The Globe

(From - Age of Exploration by J.R. Hale p. 46)

At the end of the 15th century, the Spanish and Portuguese began conducting marine voyages beyond the areas known to Europeans and peoples of the Mediterranean. The principal aim of these voyages was to find a sea route to India. The discovery of America by Columbus (who was sent by the Spanish) in 1492, was made during his attempt to circle the globe on his way to India. This attempt failed because America lay in the way, between Spain and India. Columbus was also mistaken in his estimation of the size of the earth. It turned out that the earth was much bigger than he thought, so that his ships would have been unable to reach India, even if he had not happened on another continent by chance. The Portuguese were more successful in finding a sea route to India. In 1498 the ships of Vasco da Gama reached India by sailing around Africa, past the Cape of Good Hope. Magellan was the first who succeeded in circling the earth between the years 1519-1521.

Precise and detailed globes were prepared in wake of geographical discoveries. These globes became a fashionable item in the homes of the rich and the nobility, as well as in libraries.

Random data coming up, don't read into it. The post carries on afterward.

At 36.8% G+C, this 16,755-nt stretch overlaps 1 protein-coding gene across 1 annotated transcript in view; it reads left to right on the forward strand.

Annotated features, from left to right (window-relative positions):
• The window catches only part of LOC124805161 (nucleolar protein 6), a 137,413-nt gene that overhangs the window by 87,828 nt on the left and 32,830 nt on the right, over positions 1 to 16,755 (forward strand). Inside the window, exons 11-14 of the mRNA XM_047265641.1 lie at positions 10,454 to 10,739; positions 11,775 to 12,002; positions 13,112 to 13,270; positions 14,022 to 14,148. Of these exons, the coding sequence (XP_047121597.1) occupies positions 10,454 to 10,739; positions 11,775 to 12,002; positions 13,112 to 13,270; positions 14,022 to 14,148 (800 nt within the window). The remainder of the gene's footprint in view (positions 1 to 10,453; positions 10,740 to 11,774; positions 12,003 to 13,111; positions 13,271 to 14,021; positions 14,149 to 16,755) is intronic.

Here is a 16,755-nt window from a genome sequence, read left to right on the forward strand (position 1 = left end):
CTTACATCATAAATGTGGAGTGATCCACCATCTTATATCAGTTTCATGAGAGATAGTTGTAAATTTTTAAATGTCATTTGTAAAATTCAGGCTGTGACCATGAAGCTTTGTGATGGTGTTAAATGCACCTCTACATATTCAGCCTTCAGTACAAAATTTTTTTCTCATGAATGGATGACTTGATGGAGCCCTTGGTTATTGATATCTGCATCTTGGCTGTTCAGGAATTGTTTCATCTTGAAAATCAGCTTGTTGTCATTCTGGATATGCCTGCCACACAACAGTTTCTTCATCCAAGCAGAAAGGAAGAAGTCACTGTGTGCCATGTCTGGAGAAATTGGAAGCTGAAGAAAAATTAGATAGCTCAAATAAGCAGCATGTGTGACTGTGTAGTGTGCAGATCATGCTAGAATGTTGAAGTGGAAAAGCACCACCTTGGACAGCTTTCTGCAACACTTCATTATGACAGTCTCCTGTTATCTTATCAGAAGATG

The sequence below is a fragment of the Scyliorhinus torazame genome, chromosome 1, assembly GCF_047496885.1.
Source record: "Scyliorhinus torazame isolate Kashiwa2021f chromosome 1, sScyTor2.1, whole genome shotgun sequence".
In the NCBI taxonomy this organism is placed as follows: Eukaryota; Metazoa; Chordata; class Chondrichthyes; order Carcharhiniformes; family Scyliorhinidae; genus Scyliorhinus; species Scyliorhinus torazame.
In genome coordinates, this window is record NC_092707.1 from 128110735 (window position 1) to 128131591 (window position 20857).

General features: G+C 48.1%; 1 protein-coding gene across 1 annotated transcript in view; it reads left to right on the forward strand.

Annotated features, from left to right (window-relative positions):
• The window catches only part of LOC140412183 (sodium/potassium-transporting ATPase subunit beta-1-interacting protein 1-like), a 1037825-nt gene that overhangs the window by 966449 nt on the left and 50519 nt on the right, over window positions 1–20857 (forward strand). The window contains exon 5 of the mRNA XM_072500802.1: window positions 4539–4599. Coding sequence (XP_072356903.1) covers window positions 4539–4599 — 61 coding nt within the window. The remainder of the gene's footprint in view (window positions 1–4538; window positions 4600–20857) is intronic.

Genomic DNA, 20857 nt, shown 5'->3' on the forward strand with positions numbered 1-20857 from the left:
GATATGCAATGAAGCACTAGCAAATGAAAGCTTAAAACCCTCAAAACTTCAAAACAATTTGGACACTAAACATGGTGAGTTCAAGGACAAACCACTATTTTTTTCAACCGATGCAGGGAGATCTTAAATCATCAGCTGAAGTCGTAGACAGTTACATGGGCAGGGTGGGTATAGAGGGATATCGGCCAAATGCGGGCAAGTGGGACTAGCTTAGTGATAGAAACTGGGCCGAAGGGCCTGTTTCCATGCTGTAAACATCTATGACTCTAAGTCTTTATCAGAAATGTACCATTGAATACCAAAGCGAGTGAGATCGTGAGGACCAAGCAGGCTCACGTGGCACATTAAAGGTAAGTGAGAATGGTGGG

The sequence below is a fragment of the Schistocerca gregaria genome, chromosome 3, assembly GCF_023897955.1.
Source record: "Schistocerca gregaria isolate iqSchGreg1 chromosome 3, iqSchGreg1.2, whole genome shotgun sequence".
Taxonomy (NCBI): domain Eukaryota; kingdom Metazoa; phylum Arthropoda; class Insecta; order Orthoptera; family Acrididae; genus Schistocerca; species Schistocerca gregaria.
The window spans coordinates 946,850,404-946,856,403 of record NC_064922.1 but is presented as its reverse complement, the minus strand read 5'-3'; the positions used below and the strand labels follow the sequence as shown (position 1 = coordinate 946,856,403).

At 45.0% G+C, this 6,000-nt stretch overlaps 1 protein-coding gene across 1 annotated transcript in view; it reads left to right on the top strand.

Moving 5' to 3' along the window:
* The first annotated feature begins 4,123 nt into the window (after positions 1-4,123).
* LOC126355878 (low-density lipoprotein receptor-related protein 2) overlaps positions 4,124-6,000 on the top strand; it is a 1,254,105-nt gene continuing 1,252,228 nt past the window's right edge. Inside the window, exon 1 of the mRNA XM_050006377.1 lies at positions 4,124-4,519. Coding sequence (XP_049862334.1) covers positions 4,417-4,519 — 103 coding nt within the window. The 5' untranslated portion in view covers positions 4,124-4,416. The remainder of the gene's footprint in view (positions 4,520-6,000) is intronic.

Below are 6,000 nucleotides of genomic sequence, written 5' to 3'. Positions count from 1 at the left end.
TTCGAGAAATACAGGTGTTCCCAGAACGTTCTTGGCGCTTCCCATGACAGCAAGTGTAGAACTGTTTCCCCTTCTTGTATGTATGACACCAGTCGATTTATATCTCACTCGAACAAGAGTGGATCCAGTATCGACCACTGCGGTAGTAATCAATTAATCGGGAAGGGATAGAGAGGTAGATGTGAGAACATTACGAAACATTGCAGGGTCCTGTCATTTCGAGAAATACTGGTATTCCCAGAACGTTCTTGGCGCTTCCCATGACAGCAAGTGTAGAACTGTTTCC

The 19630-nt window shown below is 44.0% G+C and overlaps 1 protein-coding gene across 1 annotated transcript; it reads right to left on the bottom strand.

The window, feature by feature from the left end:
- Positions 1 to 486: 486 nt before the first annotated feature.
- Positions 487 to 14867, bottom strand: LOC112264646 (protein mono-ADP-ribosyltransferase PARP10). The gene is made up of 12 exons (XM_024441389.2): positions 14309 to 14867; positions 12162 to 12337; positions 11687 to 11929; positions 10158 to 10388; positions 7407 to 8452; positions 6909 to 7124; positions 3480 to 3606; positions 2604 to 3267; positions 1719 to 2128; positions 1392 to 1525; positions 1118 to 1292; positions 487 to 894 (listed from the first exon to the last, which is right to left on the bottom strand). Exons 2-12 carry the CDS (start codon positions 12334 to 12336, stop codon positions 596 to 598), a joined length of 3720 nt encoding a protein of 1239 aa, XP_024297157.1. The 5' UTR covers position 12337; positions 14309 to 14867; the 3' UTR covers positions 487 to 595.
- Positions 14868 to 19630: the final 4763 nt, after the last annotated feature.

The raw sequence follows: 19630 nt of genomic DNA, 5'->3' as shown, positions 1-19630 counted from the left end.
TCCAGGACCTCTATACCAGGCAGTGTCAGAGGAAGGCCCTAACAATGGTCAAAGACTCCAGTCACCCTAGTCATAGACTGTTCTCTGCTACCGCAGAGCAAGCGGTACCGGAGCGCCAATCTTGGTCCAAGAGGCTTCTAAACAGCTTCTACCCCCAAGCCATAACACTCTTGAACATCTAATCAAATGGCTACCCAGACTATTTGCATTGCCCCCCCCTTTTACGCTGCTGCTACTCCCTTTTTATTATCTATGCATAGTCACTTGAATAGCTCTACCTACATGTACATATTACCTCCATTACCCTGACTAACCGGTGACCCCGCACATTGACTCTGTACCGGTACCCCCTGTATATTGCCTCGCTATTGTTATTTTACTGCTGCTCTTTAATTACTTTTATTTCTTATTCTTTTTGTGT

During this period, more European countries joined the marine journeys in the race for commerce, gold, slaves and the conquest of new territories. This race was also accompanied by a desire to discover the world, and to spread the Christian faith. Numerous European ships sailed across the world at the beginning of the 17th century. A good many of the explorers and sailors were Italian and many ships arrived in Italian harbors known to Galileo.

Effects of the globe on physics

Galileo used the globe as a conceptual tool. The globe demonstrates visually that any movement over the surface of the earth is a circular one. Galileo thought about the characteristics of this movement. His first formulation of the law of inertia was based on a circular movement around the earth. In his book, first published in 1612, which includes a collection of letters on the subject of sun spots, he wrote:

"To some movements they are indifferent, as are these same heavy bodies to horizontal motion, to which they have neither inclination (since it is not toward the center of the earth) nor repugnance (since it does not carry them away from that center). And therefore, all external impediments removed, a heavy body on a spherical surface concentric with the earth will be indifferent to rest and to movements toward any part of the horizon. And it will maintain itself in that state in which it has once been placed; that is, if placed in a state of rest, it will conserve that; and if placed in movement toward the west (for example), it will maintain itself in that movement. Thus a ship , for instance, having once received some impetus through the tranquil sea, would move continually around our globe without ever stopping and placed at rest it would perpetually remain at rest, if in the first case all extrinsic impediments could be removed, and in the second case no external cause of motion were added."

From : Discoveries and Opinions of Galileo - Letters on Sunspots (1613)
Doubleday Anchor Books, Doubleday & Company, INC., Garden City, New York.

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